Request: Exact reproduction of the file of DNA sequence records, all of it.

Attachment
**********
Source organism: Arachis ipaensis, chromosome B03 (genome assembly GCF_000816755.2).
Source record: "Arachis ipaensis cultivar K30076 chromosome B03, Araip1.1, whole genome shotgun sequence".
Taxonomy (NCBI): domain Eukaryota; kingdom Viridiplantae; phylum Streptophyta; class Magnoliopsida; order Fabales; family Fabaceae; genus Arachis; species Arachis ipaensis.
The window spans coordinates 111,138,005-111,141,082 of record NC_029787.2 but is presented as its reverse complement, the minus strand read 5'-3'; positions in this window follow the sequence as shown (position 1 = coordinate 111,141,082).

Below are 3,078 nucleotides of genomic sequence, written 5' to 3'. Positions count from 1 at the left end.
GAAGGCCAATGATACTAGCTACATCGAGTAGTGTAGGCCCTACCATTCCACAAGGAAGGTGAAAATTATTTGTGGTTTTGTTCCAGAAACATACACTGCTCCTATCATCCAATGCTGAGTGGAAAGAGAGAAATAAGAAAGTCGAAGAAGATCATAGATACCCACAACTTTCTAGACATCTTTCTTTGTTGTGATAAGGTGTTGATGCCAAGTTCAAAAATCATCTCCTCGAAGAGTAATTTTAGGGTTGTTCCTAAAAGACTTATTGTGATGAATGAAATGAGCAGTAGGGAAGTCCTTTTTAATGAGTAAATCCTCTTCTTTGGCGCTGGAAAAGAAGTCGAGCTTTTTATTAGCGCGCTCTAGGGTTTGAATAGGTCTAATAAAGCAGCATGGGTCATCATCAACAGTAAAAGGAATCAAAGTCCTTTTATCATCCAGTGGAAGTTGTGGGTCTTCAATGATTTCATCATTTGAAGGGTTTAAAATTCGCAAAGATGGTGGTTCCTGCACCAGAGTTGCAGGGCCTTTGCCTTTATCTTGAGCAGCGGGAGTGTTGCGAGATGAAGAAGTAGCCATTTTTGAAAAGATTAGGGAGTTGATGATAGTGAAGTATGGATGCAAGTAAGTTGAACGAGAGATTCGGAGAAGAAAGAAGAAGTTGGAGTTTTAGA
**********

Source organism: Arachis ipaensis, chromosome B03 (genome assembly GCF_000816755.2).
Source record: "Arachis ipaensis cultivar K30076 chromosome B03, Araip1.1, whole genome shotgun sequence".
Taxonomy (NCBI): domain Eukaryota; kingdom Viridiplantae; phylum Streptophyta; class Magnoliopsida; order Fabales; family Fabaceae; genus Arachis; species Arachis ipaensis.
The window spans coordinates 111,138,005-111,141,082 of record NC_029787.2 but is presented as its reverse complement, the minus strand read 5'-3'; positions in this window follow the sequence as shown (position 1 = coordinate 111,141,082).

Below are 3,078 nucleotides of genomic sequence, written 5' to 3'. Positions count from 1 at the left end.
GAAGGCCAATGATACTAGCTACATCGAGTAGTGTAGGCCCTACCATTCCACAAGGAAGGTGAAAATTATTTGTGGTTTTGTTCCAGAAACATACACTGCTCCTATCATCCAATGCTGAGTGGAAAGAGAGAAATAAGAAAGTCGAAGAAGATCATAGATACCCACAACTTTCTAGACATCTTTCTTTGTTGTGATAAGGTGTTGATGCCAAGTTCAAAAATCATCTCCTCGAAGAGTAATTTTAGGGTTGTTCCTAAAAGACTTATTGTGATGAATGAAATGAGCAGTAGGGAAGTCCTTTTTAATGAGTAAATCCTCTTCTTTGGCGCTGGAAAAGAAGTCGAGCTTTTTATTAGCGCGCTCTAGGGTTTGAATAGGTCTAATAAAGCAGCATGGGTCATCATCAACAGTAAAAGGAATCAAAGTCCTTTTATCATCCAGTGGAAGTTGTGGGTCTTCAATGATTTCATCATTTGAAGGGTTTAAAATTCGCAAAGATGGTGGTTCCTGCACCAGAGTTGCAGGGCCTTTGCCTTTATCTTGAGCAGCGGGAGTGTTGCGAGATGAAGAAGTAGCCATTTTTGAAAAGATTAGGGAGTTGATGATAGTGAAGTATGGATGCAAGTAAGTTGAACGAGAGATTCGGAGAAGAAAGAAGAAGTTGGAGTTTTAGA